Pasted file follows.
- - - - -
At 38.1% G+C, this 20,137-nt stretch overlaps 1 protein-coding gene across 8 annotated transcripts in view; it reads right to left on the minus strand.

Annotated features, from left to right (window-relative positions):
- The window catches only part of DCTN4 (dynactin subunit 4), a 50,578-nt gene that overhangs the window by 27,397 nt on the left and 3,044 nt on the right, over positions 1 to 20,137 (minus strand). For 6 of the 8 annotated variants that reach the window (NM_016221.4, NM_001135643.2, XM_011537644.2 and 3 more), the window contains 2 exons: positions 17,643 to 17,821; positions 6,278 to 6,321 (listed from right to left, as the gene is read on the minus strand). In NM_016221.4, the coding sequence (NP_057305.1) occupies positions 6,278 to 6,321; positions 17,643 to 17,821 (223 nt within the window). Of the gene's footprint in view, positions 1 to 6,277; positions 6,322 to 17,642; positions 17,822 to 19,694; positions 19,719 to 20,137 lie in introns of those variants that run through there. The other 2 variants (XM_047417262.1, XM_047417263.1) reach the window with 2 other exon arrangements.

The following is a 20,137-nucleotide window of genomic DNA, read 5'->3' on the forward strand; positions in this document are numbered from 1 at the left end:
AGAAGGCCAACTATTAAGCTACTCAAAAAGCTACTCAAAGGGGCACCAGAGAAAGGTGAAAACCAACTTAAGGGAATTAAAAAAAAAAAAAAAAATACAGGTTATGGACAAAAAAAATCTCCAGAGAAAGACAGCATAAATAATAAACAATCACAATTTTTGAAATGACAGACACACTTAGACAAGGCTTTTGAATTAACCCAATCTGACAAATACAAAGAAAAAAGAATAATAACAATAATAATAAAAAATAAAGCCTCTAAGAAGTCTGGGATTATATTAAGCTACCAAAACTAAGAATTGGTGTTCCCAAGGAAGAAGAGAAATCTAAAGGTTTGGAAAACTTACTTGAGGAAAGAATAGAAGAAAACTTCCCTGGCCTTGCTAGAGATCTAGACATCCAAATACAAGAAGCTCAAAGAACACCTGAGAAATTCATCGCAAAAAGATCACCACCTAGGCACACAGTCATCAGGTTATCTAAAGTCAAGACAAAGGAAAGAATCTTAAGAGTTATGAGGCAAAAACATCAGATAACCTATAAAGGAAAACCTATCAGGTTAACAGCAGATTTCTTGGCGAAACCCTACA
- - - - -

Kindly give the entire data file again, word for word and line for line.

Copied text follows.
At 38.1% G+C, this 20,137-nt stretch overlaps 1 protein-coding gene across 8 annotated transcripts in view; it reads right to left on the minus strand.

Annotated features, from left to right (window-relative positions):
- The window catches only part of DCTN4 (dynactin subunit 4), a 50,578-nt gene that overhangs the window by 27,397 nt on the left and 3,044 nt on the right, over positions 1 to 20,137 (minus strand). For 6 of the 8 annotated variants that reach the window (NM_016221.4, NM_001135643.2, XM_011537644.2 and 3 more), the window contains 2 exons: positions 17,643 to 17,821; positions 6,278 to 6,321 (listed from right to left, as the gene is read on the minus strand). In NM_016221.4, the coding sequence (NP_057305.1) occupies positions 6,278 to 6,321; positions 17,643 to 17,821 (223 nt within the window). Of the gene's footprint in view, positions 1 to 6,277; positions 6,322 to 17,642; positions 17,822 to 19,694; positions 19,719 to 20,137 lie in introns of those variants that run through there. The other 2 variants (XM_047417262.1, XM_047417263.1) reach the window with 2 other exon arrangements.

The following is a 20,137-nucleotide window of genomic DNA, read 5'->3' on the forward strand; positions in this document are numbered from 1 at the left end:
AGAAGGCCAACTATTAAGCTACTCAAAAAGCTACTCAAAGGGGCACCAGAGAAAGGTGAAAACCAACTTAAGGGAATTAAAAAAAAAAAAAAAAATACAGGTTATGGACAAAAAAAATCTCCAGAGAAAGACAGCATAAATAATAAACAATCACAATTTTTGAAATGACAGACACACTTAGACAAGGCTTTTGAATTAACCCAATCTGACAAATACAAAGAAAAAAGAATAATAACAATAATAATAAAAAATAAAGCCTCTAAGAAGTCTGGGATTATATTAAGCTACCAAAACTAAGAATTGGTGTTCCCAAGGAAGAAGAGAAATCTAAAGGTTTGGAAAACTTACTTGAGGAAAGAATAGAAGAAAACTTCCCTGGCCTTGCTAGAGATCTAGACATCCAAATACAAGAAGCTCAAAGAACACCTGAGAAATTCATCGCAAAAAGATCACCACCTAGGCACACAGTCATCAGGTTATCTAAAGTCAAGACAAAGGAAAGAATCTTAAGAGTTATGAGGCAAAAACATCAGATAACCTATAAAGGAAAACCTATCAGGTTAACAGCAGATTTCTTGGCGAAACCCTACA